Beware Billionaires Bearing Gifts - Pacific Standard

Beware Billionaires Bearing Gifts

This new wave of high-profile donations from tech moguls may be generous, but it is not a win for populism. It's the modern Carnegie.
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The Priscilla and Mark Zuckerberg San Francisco General Hospital and Trauma Center is Zuckerberg's latest philanthropic venture. (Illustration: Susie Cagle) 

The Priscilla and Mark Zuckerberg San Francisco General Hospital and Trauma Center is Zuckerberg's latest philanthropic venture. (Illustration: Susie Cagle) 

Not long ago, Silicon Valley was looking particularly greedy. Exceptionally low rates of local philanthropic giving and open hostility toward the poor and homeless were the norm, and it was not flattering. The tech industry looked like a sore winner.

But as the trend waned, as trends are ought to do—class war began to appear gauche.

At the end of 2013, Facebook founder Mark Zuckerberg made a large and much-celebrated deposit of $1 billion to a donor-advised fund at the Silicon Valley Community Foundation, a pledge of great, local public giving that would directly impact the lives of those who had already felt the Bay Area’s skyrocketing cost of living. Earlier this month, he and his wife pledged $75 million of that fund to San Francisco General Hospital.

Since then, more and more of tech’s top profiteers have turned toward open and dedicated philanthropy. Once declared to have some of the lowest rates of local giving, the tides are shifting in Silicon Valley.

To most, Andrew Carnegie’s libraries are his legacy. But he amassed his wealth by using child workers and busting labor unions. A philanthropist is not a populist.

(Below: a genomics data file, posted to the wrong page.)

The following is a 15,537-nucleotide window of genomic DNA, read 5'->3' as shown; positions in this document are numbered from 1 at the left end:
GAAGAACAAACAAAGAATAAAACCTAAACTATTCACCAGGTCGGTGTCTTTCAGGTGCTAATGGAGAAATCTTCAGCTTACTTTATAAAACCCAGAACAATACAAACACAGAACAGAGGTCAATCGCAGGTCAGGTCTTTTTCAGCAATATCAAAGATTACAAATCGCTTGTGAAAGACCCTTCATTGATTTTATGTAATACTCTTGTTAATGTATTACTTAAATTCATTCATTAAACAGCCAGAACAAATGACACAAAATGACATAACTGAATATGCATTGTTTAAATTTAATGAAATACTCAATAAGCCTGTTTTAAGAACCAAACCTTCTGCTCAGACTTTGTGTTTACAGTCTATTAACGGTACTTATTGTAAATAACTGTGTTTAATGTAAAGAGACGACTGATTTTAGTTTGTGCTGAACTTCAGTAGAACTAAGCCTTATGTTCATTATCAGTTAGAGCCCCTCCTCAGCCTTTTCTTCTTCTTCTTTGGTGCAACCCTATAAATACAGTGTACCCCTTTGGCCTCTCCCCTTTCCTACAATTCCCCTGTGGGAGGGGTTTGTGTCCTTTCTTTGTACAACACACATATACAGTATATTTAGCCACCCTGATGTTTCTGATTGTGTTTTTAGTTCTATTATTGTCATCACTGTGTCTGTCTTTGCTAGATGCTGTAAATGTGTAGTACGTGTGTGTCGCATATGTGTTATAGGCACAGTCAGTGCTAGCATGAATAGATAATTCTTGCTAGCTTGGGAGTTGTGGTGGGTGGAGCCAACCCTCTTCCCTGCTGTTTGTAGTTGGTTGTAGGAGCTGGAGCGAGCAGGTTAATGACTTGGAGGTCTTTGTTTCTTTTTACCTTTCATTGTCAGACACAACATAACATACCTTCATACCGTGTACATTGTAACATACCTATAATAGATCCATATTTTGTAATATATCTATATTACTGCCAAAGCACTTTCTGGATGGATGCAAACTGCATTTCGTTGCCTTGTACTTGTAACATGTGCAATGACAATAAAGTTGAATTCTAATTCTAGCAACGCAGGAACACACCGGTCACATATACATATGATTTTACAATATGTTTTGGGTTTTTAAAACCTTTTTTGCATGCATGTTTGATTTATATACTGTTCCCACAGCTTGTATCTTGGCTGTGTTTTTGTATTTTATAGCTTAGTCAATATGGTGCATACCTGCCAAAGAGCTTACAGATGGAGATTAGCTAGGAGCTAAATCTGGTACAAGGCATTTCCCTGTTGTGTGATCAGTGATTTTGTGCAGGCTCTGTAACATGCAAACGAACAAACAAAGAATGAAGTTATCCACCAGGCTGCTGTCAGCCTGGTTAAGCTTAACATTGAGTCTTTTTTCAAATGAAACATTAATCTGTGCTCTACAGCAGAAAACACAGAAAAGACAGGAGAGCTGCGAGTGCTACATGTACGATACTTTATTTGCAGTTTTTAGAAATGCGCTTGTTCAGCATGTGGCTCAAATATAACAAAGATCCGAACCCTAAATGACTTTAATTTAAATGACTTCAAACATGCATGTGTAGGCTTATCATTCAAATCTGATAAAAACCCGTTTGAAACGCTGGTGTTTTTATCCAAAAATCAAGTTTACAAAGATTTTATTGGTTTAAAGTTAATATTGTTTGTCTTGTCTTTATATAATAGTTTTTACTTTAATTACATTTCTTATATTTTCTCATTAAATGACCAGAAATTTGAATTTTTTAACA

This new wave of high-profile donations may be generous, but it is not a win for populism—rather, it is a new age of Savage Wealth in the grand industrialist, libertarian tradition of venture philanthropy and social reform.

Andrew Carnegie built some beautiful, functional libraries. But the thrust of his Gospel of Wealth wasn’t that public libraries are great, but that the self-made rich were more adept at handling money than the government and established charities, and that they should put it toward projects intended to help the masses better themselves.

For the most part, donations are managed, not given. Education, job training, Wi-Fi and iPads, not affordable housing, public transportation, childcare, or groceries.

There are exceptions: Zuckerberg’s hospital, Google’s homeless donation, Salesforce CEO Marc Benioff. But they are almost always investments in social status and lasting legacy, made with great spectacle: press conferences, appearances on Oprah, institutions renamed after oneself.

Several signatories of the Giving Pledge originated by Warren Buffett and Bill Gates nearly 10 years ago include liberally minded tech wealthy, including Larry Ellison, Steve Case, Elon Musk, Pierre Omidyar, Sheryl Sandberg, and Zuckerberg. Benioff openly chastises those who don’t give. They appear chastened, after a time. Philanthropy is made “cool.”

Taxes, on the other hand, are not cool. Many of the corporations these tech elite have founded or work for avoid those by stashing profits outside the United States. Why give it to the government when you can better direct the spending yourself? Never mind that as the founder of a social networking site, you may not know the best way to spend $100 million on a long-broken urban public school system.

To most, Andrew Carnegie’s libraries are his legacy. But he amassed his wealth by using child workers and busting labor unions. A philanthropist is not a populist.

The elite may attempt some social reforms, bankrolling hospitals, homeless shelters, and poor schools. But they can still be counted on to oppose political reforms that would threaten their personal and corporate wealth. Sean Parker is one of the country’s top philanthropists, and a big donor to GOP candidates. Google hosted a fundraiser for Republican Senator Jim Inhofe. As he tries to build his hyperloop test track in Texas, Elon Musk is donating big to local conservatives.

Of course: Spending money on others is nice. A lot of rich people don’t do it at all. Some things would probably be better if they did. But no amount of trickle-down economics will fill this wealth gap.

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